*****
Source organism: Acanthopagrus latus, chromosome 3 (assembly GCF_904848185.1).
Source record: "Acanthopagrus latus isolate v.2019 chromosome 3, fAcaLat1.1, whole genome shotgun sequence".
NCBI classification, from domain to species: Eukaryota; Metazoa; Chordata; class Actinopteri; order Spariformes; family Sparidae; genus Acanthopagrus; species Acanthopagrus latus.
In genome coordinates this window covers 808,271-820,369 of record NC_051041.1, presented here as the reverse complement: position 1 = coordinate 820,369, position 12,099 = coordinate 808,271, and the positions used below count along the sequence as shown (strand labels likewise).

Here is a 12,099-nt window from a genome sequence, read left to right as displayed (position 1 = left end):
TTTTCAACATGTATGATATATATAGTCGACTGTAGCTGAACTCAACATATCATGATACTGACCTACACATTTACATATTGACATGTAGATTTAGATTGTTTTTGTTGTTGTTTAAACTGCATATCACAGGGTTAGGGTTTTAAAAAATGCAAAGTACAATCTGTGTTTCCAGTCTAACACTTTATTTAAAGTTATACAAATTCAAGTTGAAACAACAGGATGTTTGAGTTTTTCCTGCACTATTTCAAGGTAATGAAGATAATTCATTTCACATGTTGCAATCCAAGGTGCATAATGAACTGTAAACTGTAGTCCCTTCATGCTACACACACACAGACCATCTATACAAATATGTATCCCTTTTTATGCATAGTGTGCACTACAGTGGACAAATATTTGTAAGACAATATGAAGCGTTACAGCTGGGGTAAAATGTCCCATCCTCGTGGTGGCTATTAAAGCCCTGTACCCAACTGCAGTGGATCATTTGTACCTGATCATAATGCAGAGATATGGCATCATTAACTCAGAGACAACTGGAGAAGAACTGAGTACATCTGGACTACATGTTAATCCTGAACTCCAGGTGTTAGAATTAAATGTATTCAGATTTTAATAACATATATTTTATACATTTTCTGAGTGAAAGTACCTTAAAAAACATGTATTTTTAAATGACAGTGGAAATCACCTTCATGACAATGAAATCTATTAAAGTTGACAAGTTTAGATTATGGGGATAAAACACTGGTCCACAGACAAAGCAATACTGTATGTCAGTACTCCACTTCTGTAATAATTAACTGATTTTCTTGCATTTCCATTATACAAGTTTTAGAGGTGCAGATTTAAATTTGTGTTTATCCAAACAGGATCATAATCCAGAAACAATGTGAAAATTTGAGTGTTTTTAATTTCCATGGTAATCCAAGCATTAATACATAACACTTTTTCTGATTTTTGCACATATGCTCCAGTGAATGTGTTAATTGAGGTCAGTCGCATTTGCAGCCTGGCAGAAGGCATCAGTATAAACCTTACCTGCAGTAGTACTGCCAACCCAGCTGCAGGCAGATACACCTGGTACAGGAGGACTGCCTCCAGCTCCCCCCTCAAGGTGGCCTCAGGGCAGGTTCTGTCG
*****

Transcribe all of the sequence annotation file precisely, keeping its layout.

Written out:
Source organism: Acanthopagrus latus, chromosome 3 (assembly GCF_904848185.1).
Source record: "Acanthopagrus latus isolate v.2019 chromosome 3, fAcaLat1.1, whole genome shotgun sequence".
NCBI classification, from domain to species: Eukaryota; Metazoa; Chordata; class Actinopteri; order Spariformes; family Sparidae; genus Acanthopagrus; species Acanthopagrus latus.
In genome coordinates this window covers 808,271-820,369 of record NC_051041.1, presented here as the reverse complement: position 1 = coordinate 820,369, position 12,099 = coordinate 808,271, and the positions used below count along the sequence as shown (strand labels likewise).

Here is a 12,099-nt window from a genome sequence, read left to right as displayed (position 1 = left end):
TTTTCAACATGTATGATATATATAGTCGACTGTAGCTGAACTCAACATATCATGATACTGACCTACACATTTACATATTGACATGTAGATTTAGATTGTTTTTGTTGTTGTTTAAACTGCATATCACAGGGTTAGGGTTTTAAAAAATGCAAAGTACAATCTGTGTTTCCAGTCTAACACTTTATTTAAAGTTATACAAATTCAAGTTGAAACAACAGGATGTTTGAGTTTTTCCTGCACTATTTCAAGGTAATGAAGATAATTCATTTCACATGTTGCAATCCAAGGTGCATAATGAACTGTAAACTGTAGTCCCTTCATGCTACACACACACAGACCATCTATACAAATATGTATCCCTTTTTATGCATAGTGTGCACTACAGTGGACAAATATTTGTAAGACAATATGAAGCGTTACAGCTGGGGTAAAATGTCCCATCCTCGTGGTGGCTATTAAAGCCCTGTACCCAACTGCAGTGGATCATTTGTACCTGATCATAATGCAGAGATATGGCATCATTAACTCAGAGACAACTGGAGAAGAACTGAGTACATCTGGACTACATGTTAATCCTGAACTCCAGGTGTTAGAATTAAATGTATTCAGATTTTAATAACATATATTTTATACATTTTCTGAGTGAAAGTACCTTAAAAAACATGTATTTTTAAATGACAGTGGAAATCACCTTCATGACAATGAAATCTATTAAAGTTGACAAGTTTAGATTATGGGGATAAAACACTGGTCCACAGACAAAGCAATACTGTATGTCAGTACTCCACTTCTGTAATAATTAACTGATTTTCTTGCATTTCCATTATACAAGTTTTAGAGGTGCAGATTTAAATTTGTGTTTATCCAAACAGGATCATAATCCAGAAACAATGTGAAAATTTGAGTGTTTTTAATTTCCATGGTAATCCAAGCATTAATACATAACACTTTTTCTGATTTTTGCACATATGCTCCAGTGAATGTGTTAATTGAGGTCAGTCGCATTTGCAGCCTGGCAGAAGGCATCAGTATAAACCTTACCTGCAGTAGTACTGCCAACCCAGCTGCAGGCAGATACACCTGGTACAGGAGGACTGCCTCCAGCTCCCCCCTCAAGGTGGCCTCAGGGCAGGTTCTGTCG